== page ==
Defense spending would be cut by $55 billion next year if a deal is not reached on the fiscal cliff. US Defense Secretary Leon Panetta has said those cuts would cause temporary job losses among civilian Pentagon employees and major defense contractors. Spending on weapons programs would also be cut.
Pictured is an aerial view of the Pentagon in Washington.
Funding for domestic programs would be cut
For some programs, including highway funding, aid to state and local governments, and health research, spending would drop about 8 percent, a cut of about $55 billion. The White House also says that the FBI, other law enforcement, environmental protection programs, air traffic controllers, and other areas would be affected.
Pictured is the closing of the Interstate 93 northbound Central Artery in preparation for the opening of the new Interstate 93 built during the federally funded Big Dig project.
Many US companies would put off hiring and spend less
Businesses are already jittery that a deal won’t be reached. As a result, companies have put off expansion and hiring plans.
Pictured, John Cooke, a tool maker with Pratville Machine & Tools Co. in Peabody, worked on a custom order. Vincent Spinali, the part owner and general manager of Pratville Machine & Tools Co., says that the federal governemnt’s inability to resolve its budget issues regarding the fiscal cliff and set clear tax policies has slowed business to a crawl, forcing him to postpone purchasing new equipment. His business makes parts for semiconductors and the equipment that makes semiconductors. Read more.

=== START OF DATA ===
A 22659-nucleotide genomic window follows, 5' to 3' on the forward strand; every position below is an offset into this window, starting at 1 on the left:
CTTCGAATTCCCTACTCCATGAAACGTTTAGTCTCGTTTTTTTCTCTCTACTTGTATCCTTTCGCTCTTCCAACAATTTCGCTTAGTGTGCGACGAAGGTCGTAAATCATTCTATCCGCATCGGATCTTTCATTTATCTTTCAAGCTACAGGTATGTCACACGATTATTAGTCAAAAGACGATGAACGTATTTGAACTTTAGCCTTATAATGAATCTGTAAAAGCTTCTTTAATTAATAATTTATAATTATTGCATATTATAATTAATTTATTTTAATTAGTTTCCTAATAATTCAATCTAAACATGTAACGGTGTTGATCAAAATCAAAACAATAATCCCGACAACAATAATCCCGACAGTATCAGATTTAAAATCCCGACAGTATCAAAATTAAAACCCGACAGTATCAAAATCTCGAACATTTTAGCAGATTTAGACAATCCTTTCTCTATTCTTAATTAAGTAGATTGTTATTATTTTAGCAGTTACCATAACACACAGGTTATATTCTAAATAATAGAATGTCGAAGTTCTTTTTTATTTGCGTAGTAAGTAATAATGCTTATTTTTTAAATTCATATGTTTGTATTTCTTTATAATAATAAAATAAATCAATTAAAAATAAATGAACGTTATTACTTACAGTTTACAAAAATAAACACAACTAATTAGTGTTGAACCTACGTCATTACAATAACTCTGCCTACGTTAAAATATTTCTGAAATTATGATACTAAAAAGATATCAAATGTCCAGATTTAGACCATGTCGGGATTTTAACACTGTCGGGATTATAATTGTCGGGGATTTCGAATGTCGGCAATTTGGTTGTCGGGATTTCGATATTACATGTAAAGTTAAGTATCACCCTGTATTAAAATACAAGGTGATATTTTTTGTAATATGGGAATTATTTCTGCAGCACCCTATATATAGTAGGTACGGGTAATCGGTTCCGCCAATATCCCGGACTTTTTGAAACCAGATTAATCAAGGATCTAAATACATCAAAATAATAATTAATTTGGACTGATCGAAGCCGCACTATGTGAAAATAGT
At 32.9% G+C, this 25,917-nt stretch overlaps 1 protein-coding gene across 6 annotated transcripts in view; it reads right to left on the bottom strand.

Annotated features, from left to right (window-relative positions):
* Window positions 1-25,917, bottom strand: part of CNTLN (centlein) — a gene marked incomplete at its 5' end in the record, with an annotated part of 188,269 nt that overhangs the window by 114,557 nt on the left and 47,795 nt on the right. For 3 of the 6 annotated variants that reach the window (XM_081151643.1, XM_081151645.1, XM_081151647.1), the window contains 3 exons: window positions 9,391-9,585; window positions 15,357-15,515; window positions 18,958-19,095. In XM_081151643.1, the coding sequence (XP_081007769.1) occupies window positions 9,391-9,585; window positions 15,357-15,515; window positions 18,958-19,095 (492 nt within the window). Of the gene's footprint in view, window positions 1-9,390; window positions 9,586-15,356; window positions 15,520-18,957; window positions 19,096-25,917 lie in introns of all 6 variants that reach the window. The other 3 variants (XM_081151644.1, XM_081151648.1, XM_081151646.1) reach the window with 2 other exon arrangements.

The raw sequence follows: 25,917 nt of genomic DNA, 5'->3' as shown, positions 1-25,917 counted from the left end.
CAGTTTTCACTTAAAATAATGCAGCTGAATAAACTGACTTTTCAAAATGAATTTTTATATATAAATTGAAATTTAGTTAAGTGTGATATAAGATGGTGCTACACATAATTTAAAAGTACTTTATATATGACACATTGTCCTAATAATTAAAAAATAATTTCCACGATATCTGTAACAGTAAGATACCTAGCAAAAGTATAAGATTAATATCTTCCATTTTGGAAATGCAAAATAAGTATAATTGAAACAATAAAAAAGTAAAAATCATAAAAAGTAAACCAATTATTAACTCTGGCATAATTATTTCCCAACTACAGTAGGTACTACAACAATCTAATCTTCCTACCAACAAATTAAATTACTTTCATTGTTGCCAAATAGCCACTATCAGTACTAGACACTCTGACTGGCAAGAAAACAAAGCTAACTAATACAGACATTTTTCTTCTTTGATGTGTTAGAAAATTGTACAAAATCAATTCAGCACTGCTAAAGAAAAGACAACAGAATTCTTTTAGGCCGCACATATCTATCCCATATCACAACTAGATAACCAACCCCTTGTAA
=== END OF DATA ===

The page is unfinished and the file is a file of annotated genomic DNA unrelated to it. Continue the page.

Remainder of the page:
Jobless benefits for the longterm unemployed would be cut
Unemployment benefits for the longterm jobless would expire. About 2 million people receive the extra benefts that provide up to 73 weeks of aid. This would cost about $26 billion. Pictured, people marched in a Labor Day parade in Charlotte, N.C., on Sept. 3.
The unemployment rate would shoot up
Up to 3.4 million jobs would be lost, according to estimates from the nonpartisan Congressional Budget Office. The unemployment rate would reach 9.1 percent from the current 7.9 percent.
Pictured, job seekers waited in line to see employers at a National Career Fairs’ job fair in New York on Oct. 24.